By "human and political virtue,"  of course, Socrates means teachers who can turn out excellent citizens who have realized their uniquely human potential for moral goodness and, by doing so, strengthen the polis.  Teachers who can provide this service are worth paying, he argues.  The rest are simply taking your money.

The odd thing about this passage isn't that it raises the hoary que…

Rearranging the Stack

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It's generally a good idea to put one or two of the brighter students' papers at the bottom of your stack when grading, but that's not always your first instinct.  Sometimes you pick up a paper, read the opening sentence  and begin groaning with despair.  There--right in the first sentence--is a howler of a mistake.  You quickly glance down the page and see many more awaiting you.  It's  just too much and you're strongly tempted to make the paper go away, to put it at the bottom of your stack and pretend you didn't see it. 

Here's what I mean: I just picked up an assignment in which the writer refers to Saint Augustine as "St. Alexander" throughout the paper, cites neither primary or secondary sources (something I've harped on for 13 weeks) and it's riddled with sentence fragments.  Aaargh.  So I reach for the next one, but it's no better: tortured grammar,  mangled ideas and sloppy spellcheck errors (defiantly for definitely, from fo…

The Prime Directive

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I spent part of my weekend attending the sporting events of some of my current students.   I usually try to do this once a semester.  I'm not the biggest of sports fans, but I do try to be supportive.  Inevitably, too, I find myself thinking how little I actually know about my students' lives.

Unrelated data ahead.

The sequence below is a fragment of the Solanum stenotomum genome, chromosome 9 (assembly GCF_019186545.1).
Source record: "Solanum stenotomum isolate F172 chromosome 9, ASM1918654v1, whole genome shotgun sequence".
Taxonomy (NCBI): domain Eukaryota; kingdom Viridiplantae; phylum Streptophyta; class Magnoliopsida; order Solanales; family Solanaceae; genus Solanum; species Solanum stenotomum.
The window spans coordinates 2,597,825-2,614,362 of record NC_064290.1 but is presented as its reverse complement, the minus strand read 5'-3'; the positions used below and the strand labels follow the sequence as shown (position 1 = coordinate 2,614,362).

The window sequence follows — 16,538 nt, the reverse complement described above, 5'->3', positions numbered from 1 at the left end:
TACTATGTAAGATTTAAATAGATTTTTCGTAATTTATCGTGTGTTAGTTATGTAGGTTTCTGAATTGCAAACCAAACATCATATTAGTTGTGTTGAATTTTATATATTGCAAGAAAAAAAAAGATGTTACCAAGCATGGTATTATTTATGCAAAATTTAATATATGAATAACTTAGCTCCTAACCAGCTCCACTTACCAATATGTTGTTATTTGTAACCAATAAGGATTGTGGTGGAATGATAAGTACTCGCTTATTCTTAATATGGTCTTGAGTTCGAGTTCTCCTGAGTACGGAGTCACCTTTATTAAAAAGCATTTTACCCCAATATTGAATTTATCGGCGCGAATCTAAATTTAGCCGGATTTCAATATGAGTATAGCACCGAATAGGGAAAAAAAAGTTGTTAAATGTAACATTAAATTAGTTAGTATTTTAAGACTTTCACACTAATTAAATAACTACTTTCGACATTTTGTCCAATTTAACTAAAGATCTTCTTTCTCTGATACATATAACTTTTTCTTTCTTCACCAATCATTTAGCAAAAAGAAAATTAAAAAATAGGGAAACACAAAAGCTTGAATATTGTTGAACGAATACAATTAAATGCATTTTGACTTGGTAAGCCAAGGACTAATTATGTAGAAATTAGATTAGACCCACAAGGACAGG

Sitting in the stands I always catch snatches of conversation and realize that 'so and so' is dating 'what's his name.'  I even get a sense of the ever-evolving groups and subgroups that make up a small campus community.  I like to think I have a good rapport with my students, but as a faculty member my connection exists almost entirely  in the classroom, a space I structure and over which have a nominal (if not actual) authority.

The classroom is in many ways an artificial world and has its own peculiar rules and routines. Put me in a classroom and I am comfortable and at home, but put me in a social situation with students beyond the classroom and I usually feel awk…

If Magic

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Many years ago a friend and I ran a small theater company.  Together we staged a dozen or so productions in various halls and church basements.  We had little money, crap equipment and only the talents of high school kids, bored homemakers and the usual assorted misfits who make up amateur theater.   My friend Ray and I were young, arrogant and completely enamored by the ideas of Constantine Stanislavsky.

I think back and often wince at our youthful pretension, but there were also some fascinating moments.  One project I recall with particular fondness.  We had decided to offer an "imagination workshop" using Stanislavsky's ideas.    We advertised it in the newspaper and charged an absurdly low amount in the hopes of attracting new talent to our troupe.  It worked, too.  Nearly a dozen people signed up.

Each week my friend Ray and I would work with the participants to build entire scenes from the simplest of stage directions.  For example, we might start with something a…

Forever Unfit

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I just wrapped up an eight-week accelerated night version of the core capstone, a course in which students are asked to evaluate the significance, value and meaning of their liberal arts education.  Teaching it in our evening/weekend program is always a challenge.  Many of the students in the program are working adults  finishing degrees in career-related fields.  They take two courses, two nights a week, in eight week stretches; then they turn around and do it again the following eight weeks.